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February 24, 1968 - Image 2

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Publication:
The Michigan Daily, 1968-02-24

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PAGE TWO

THE MICHIGAN DAILY

SATURDAY, FEBRUARY 24, 2968

FAGE TWO TilE MICHIGAN DAILY SATURDAY, FEBRUARY 24. 1968

... a ... . _._._ r , .. .... ... . . ,.a .,F ..,..

-music
Montez and Byrds-Together?

By FRED LaBOUR
Out bounces Chris Montez
looking like he just stepped out
of a fraternity rush booklet.
"Come on and clap along
with me," he says. "Everybody
sing la la la la." The four piece'
band lays into a cute little Latin
rhythm, Montez picks up the
mike, and POW! We're in our
favorite local supermarket.
There is a place for Chris
Montez in American muzak. His
schlockey south-of-the-border
arrangements of oldies - that

were of questionable merit to
begin with-waft out of cleverly
hidden speakers in grocery
emporiums and restaurants
throughout the land.
After watching Montez per-
form lastf night at Hill Aud. one
gets the feeling that be hasn't
worked much lately. His ar-
rangements are fairly polished,
(one or two weren't even cli-
ches) but he stumbles and stut-
ters when addressing the audi-
ence directly.
His back-up group, (drums,
vibes, guitar, and electric bass)
are pretty fuzzy around the edg-
es but it's impossible to tell if
it was the musicians or the
godawful sound system in Hill.
Montez comes across fairly
well when he sings those whis-
pery little ditties that landed
him in the Top Ten. The audi-
ence helps him sing "The More
I See You" and "Call Me" and
he gets away with it. But his
limitations become painfully
evident on a little louder stuff
like "Goin' Out of My Head"
and "You've Got Your Trou-
bles."
After Montez sinverely thanks
us for the privilege of perform-
ing, the featured group, The
Byrds, get set tip.
Now, it seems quite strange
that these two acts should ever
appear within 500 miles of each
other, let alone on the same
stage. God only knows what the
UAC people w.re thinking
when they tucked in this pair
of strange musical bedfellows.
It's like serving catsup with
waffles.
Anyway, The Byrds come out
and launch into "I'll Probably
Feel A Whole Lot Better" and
it becomes apparent that they
will salvage the concert.
The group, after an incred-
ible number of personnel
changes, now consists of Roger
(formerly Jim) McGuinn on
lead, Chris Hillman on bass,

Kevin Kelly on drums and some
new guy on organ. The organ
adds needed depth to the con-
cert performance but seriously
detracts from the well-known
Byrds style.
The Byrds have always de-
pended on crystal clear guitar
work, threading the rhythm
with the lead, to bring off their
songs. But the organ muffles
McGuinn's guitar to a great ex-
tent and the audience can only
hear snatches of his beautiful
riffs. The group definitely needs
a good rhythm man again.
The damned sound system
wounded The Byrds' show even
more than Montez' because so
much depends on the quality of
their voices and their words.
All in all, they don't repro-
duce terribly well onstage.
The Byrds have started to get
into country and western music
more and more and they didl
two numbers last night that arts
strictly Nashville: "Hickory
Wind" and "Satisfied Mind."
They also did a jazz oriented
piece in 5/4 time to demon-
strate their versatility and per-
haps point out future directions
for the group.
But mainly, The Byrds are
still folk-rock, and they are the
only group in the world who
can truly live up to that label.
They still are most effective
with "Chimes of Freedom,"
"Turn, Turn, Turn," and "He
Was A Friend of Mine."
McGuinn is obviously the
heartbeat of the group, like
Sebastian is to the Spoonful
and Young is to the Spring-
field. A whole generation of
rock arrangers have been in-
fluenced by McGuinn's lead
style, his unresolved D chords
and his sneaky little space
noises way up on the neck.
The Byrds are a very honest
group who seem to have made
it almost in spite of themselves.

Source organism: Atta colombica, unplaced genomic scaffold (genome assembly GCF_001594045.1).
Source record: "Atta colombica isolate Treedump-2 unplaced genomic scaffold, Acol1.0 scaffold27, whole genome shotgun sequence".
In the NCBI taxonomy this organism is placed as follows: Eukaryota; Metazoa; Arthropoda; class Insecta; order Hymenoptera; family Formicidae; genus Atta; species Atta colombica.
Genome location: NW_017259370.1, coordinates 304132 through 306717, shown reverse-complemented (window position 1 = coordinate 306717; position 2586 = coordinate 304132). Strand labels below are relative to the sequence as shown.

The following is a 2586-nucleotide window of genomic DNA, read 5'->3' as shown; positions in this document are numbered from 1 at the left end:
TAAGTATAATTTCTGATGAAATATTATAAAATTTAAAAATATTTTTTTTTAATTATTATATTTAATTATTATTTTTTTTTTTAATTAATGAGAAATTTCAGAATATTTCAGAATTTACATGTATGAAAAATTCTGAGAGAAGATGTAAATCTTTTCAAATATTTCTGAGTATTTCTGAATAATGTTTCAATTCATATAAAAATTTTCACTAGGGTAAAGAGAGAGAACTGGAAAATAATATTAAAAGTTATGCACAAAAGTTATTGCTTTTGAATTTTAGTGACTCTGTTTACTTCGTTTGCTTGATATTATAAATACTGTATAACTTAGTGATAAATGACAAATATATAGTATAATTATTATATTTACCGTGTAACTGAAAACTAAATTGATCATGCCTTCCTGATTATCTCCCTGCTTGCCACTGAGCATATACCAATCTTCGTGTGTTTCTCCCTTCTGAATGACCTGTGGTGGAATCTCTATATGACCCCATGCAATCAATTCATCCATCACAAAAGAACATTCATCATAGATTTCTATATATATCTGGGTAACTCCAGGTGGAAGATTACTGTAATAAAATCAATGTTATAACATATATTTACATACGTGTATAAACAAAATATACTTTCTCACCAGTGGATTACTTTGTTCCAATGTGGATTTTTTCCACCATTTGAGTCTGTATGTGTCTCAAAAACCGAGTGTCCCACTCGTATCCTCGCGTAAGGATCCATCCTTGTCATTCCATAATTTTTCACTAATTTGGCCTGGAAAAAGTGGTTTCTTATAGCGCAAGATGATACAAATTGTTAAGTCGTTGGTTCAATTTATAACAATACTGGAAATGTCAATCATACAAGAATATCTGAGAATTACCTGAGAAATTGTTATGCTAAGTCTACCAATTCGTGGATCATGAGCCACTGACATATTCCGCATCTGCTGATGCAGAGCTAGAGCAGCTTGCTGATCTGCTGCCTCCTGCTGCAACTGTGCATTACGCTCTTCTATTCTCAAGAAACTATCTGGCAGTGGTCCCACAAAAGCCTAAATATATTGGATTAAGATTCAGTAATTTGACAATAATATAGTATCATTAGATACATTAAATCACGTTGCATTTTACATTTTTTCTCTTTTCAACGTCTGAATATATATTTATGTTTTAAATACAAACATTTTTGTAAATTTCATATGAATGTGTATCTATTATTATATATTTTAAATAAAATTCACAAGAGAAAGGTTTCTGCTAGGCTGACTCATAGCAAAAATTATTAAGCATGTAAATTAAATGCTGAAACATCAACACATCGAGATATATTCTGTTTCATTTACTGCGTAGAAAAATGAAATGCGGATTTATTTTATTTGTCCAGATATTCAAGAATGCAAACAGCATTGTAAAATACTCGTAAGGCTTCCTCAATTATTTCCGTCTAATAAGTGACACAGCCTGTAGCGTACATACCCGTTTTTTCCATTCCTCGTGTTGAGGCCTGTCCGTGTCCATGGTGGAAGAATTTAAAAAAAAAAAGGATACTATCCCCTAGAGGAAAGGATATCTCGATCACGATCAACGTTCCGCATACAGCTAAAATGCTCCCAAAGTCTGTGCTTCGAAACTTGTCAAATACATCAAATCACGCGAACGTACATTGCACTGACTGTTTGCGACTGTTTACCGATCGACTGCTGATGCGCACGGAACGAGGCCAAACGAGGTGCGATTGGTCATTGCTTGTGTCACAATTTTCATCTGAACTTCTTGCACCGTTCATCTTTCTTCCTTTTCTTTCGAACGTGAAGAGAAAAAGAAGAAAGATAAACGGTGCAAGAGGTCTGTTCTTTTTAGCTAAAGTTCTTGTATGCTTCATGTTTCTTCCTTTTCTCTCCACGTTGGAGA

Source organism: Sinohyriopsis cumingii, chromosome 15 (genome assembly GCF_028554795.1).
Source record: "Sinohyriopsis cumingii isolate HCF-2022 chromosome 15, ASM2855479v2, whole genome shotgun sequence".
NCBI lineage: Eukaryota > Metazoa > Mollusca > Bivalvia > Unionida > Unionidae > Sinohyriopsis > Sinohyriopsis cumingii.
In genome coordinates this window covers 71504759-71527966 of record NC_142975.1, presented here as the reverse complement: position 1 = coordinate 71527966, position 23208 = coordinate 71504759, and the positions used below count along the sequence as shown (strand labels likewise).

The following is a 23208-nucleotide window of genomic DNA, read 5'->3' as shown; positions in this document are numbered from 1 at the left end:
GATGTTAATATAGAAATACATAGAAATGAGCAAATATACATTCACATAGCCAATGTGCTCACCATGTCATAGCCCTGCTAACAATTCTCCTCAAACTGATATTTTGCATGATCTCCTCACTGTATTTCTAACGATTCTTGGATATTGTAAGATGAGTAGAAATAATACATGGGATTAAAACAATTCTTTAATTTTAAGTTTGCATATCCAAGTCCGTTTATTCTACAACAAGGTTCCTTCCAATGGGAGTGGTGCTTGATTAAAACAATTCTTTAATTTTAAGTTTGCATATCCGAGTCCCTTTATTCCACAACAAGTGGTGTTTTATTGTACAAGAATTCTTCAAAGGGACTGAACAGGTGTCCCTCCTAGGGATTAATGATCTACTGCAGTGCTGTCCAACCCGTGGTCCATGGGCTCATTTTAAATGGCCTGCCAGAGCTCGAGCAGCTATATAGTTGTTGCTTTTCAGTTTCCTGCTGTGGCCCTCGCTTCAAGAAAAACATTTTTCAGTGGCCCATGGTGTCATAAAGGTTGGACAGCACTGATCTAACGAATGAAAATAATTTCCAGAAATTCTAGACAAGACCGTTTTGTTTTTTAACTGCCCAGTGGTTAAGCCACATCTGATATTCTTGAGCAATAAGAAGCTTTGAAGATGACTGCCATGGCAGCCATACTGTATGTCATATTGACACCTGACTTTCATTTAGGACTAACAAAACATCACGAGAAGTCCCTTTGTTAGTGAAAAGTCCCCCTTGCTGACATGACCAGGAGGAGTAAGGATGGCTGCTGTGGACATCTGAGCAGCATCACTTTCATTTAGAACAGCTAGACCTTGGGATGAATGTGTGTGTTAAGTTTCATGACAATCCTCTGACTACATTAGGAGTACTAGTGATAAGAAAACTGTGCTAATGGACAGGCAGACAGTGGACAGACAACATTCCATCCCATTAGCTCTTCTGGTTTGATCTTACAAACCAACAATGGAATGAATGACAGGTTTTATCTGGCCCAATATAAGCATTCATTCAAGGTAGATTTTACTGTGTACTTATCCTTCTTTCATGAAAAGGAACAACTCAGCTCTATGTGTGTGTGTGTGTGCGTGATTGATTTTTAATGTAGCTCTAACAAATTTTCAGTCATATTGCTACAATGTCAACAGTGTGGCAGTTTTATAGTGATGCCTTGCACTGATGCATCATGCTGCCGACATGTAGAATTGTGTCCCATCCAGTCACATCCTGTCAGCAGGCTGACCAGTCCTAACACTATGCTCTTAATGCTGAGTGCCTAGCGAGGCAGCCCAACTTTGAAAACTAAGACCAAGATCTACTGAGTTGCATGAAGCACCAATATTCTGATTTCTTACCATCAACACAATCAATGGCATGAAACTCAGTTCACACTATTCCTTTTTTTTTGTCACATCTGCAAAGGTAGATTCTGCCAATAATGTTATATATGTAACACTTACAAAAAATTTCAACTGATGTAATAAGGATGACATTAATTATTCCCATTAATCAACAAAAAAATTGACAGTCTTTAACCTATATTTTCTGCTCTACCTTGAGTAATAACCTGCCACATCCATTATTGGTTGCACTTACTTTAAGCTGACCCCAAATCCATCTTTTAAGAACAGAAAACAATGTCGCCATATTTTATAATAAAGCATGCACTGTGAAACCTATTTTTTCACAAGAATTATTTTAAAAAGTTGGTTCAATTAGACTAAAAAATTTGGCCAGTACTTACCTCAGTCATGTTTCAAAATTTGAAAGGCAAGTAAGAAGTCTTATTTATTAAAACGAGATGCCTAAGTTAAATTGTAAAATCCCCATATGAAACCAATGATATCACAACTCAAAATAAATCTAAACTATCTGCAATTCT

REGISTER to VOTE
Call
NEW POLITICS
for assistance and transportation
761 -7147
971-2856

TONIGHT at
8 P.M.
GLEN DA FEARS-
Opera major {with Instrumental Ensemble)
singing Negro spirituals, gospel songs, and soul
music - showing the development of Negro
music to the present day.
AND

1421 Hill St.
8 30 P.M.

4
e
4

-Daily-Tay Cassidy
DANCERS SHOW CREATIVITYj
The University's Concert Dance Organization opened their 18th annual dance concert last
night in the dance studio at Barbour Gymnasium. The program included modern interpretive
dancing, a suite of pre-classie dances, and a special guest performance by Mr. James Payton,
former member of the Jose Limon Dance Company.
The program will be repeated today with performances at 2:30 and 8:00 p.m. Tickets are avail-
able at the gym, costing $1.50 for the evening performance and $1.00 for the matinee.
B liPze ORGANIZATION NOTICES
'Nominees?"::.:."
uOGB< nV rWTI I1nT .TT f TVInD A~tLN- +"on+ nnei~relinn ~ig; fluk L.U~if fl ::rill'

Roger McGuinn

cinema
'Madding Crowd' Falls Short

A nnounced
Judges for the National Book
Committee's National Book Awards
competition have selected 31 books'
in six divisions as "leading nom-
inees" for the publishing indus-
try's most coveted prizes.
The eight-year-old National;
Book Awards are granted to the
best books written each year by
American authors.
The 1968 nominees:
FICTION: "Why Are We in Viet
Nam?," Norman Mailer; "A Gar-
den of Earthly Delights," Joyce Carol
Oates; "The Chosen," Chaim Potok;
"Confessions of Nat Turner," William
Styron; "The Eighth Day," Thornton1
wauder.
POETRY: "The Light Around the
Body," Robert Bly; "Sorrow Dance,
IDenise Levertov; "Lice," W. S. Mer-
will; "The Collected Shorter Poems
of Kenneth Rexroth"; " 'A' 1-12,
Louis Zukofsky; "The Hard Hours,"
Anthony IHeclit.
ARTS AND LETERS: "Music, the
Arts and Ideas," Leonard Meyers; "A
Primer of Ignorance," R. P. Black-
mur; "stop-Time," Frank Conroy;
"The New Poets," M. L. Rosenthal;
"Selected Essays," William Troy;
"leardsley," Stanley Weintraub.
SCIENCE, PHILOSOPHY, and RE-
LIGION: "The Biology of Ultimate
Concern," T. Dobzhansky; "The New
Industrial State," John Kenneth Gal-
braith; "Death at an Early Age,"
Jonathan Kozel; "Mind: An Essay
in Human Feeling," Susanne K. L~an-
ger; "The Myth of the Machine,"
Lewis Mumlord.

University Lutheran Chapel, 1511 Bach Club meeting, Wed., Feb. 28.
Washtenaw, Feb. 25, 9:45 & 11:15 a.m. 8 p.m., Guild House, 802 Monroe. BYO
-Workshop Services with Pastor Bach records. For further information
Scheips speaking on "Comforting and call 769-2922.

USE OF THIS COLUMN FOR AN- f
NOUNCEMENTS is available to offi-
cially recognized and registered student
organizations only. Forms are available
in room 1011 SAB.
La Soceidad Hispanica, Una Tertulia,